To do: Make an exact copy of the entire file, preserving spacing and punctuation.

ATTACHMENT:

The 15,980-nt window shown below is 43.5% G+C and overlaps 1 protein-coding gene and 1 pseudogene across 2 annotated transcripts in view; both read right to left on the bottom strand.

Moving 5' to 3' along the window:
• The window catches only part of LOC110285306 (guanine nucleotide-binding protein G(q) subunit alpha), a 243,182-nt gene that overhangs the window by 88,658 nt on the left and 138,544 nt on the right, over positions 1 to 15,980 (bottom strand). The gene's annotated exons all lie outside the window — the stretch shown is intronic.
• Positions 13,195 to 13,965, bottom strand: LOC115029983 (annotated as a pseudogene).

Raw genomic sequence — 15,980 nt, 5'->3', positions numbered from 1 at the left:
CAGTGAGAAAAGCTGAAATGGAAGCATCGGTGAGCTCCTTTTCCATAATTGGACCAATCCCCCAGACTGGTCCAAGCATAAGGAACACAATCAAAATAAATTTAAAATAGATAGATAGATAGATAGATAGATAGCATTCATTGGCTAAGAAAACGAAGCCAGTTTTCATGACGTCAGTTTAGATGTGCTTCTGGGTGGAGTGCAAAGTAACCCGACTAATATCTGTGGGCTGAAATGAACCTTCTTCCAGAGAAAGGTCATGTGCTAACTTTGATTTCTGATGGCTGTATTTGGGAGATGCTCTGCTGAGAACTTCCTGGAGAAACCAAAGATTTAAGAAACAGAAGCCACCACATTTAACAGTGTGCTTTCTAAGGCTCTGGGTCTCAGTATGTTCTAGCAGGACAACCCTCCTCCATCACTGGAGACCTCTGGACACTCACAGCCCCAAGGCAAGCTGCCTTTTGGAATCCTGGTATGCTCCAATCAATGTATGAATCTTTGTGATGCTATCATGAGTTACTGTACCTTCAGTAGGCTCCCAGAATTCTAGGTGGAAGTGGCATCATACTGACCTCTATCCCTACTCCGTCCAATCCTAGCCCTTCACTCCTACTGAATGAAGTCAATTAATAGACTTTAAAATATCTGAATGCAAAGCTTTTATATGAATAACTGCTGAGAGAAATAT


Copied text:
The 15,980-nt window shown below is 43.5% G+C and overlaps 1 protein-coding gene and 1 pseudogene across 2 annotated transcripts in view; both read right to left on the bottom strand.

Moving 5' to 3' along the window:
• The window catches only part of LOC110285306 (guanine nucleotide-binding protein G(q) subunit alpha), a 243,182-nt gene that overhangs the window by 88,658 nt on the left and 138,544 nt on the right, over positions 1 to 15,980 (bottom strand). The gene's annotated exons all lie outside the window — the stretch shown is intronic.
• Positions 13,195 to 13,965, bottom strand: LOC115029983 (annotated as a pseudogene).

Raw genomic sequence — 15,980 nt, 5'->3', positions numbered from 1 at the left:
CAGTGAGAAAAGCTGAAATGGAAGCATCGGTGAGCTCCTTTTCCATAATTGGACCAATCCCCCAGACTGGTCCAAGCATAAGGAACACAATCAAAATAAATTTAAAATAGATAGATAGATAGATAGATAGATAGCATTCATTGGCTAAGAAAACGAAGCCAGTTTTCATGACGTCAGTTTAGATGTGCTTCTGGGTGGAGTGCAAAGTAACCCGACTAATATCTGTGGGCTGAAATGAACCTTCTTCCAGAGAAAGGTCATGTGCTAACTTTGATTTCTGATGGCTGTATTTGGGAGATGCTCTGCTGAGAACTTCCTGGAGAAACCAAAGATTTAAGAAACAGAAGCCACCACATTTAACAGTGTGCTTTCTAAGGCTCTGGGTCTCAGTATGTTCTAGCAGGACAACCCTCCTCCATCACTGGAGACCTCTGGACACTCACAGCCCCAAGGCAAGCTGCCTTTTGGAATCCTGGTATGCTCCAATCAATGTATGAATCTTTGTGATGCTATCATGAGTTACTGTACCTTCAGTAGGCTCCCAGAATTCTAGGTGGAAGTGGCATCATACTGACCTCTATCCCTACTCCGTCCAATCCTAGCCCTTCACTCCTACTGAATGAAGTCAATTAATAGACTTTAAAATATCTGAATGCAAAGCTTTTATATGAATAACTGCTGAGAGAAATAT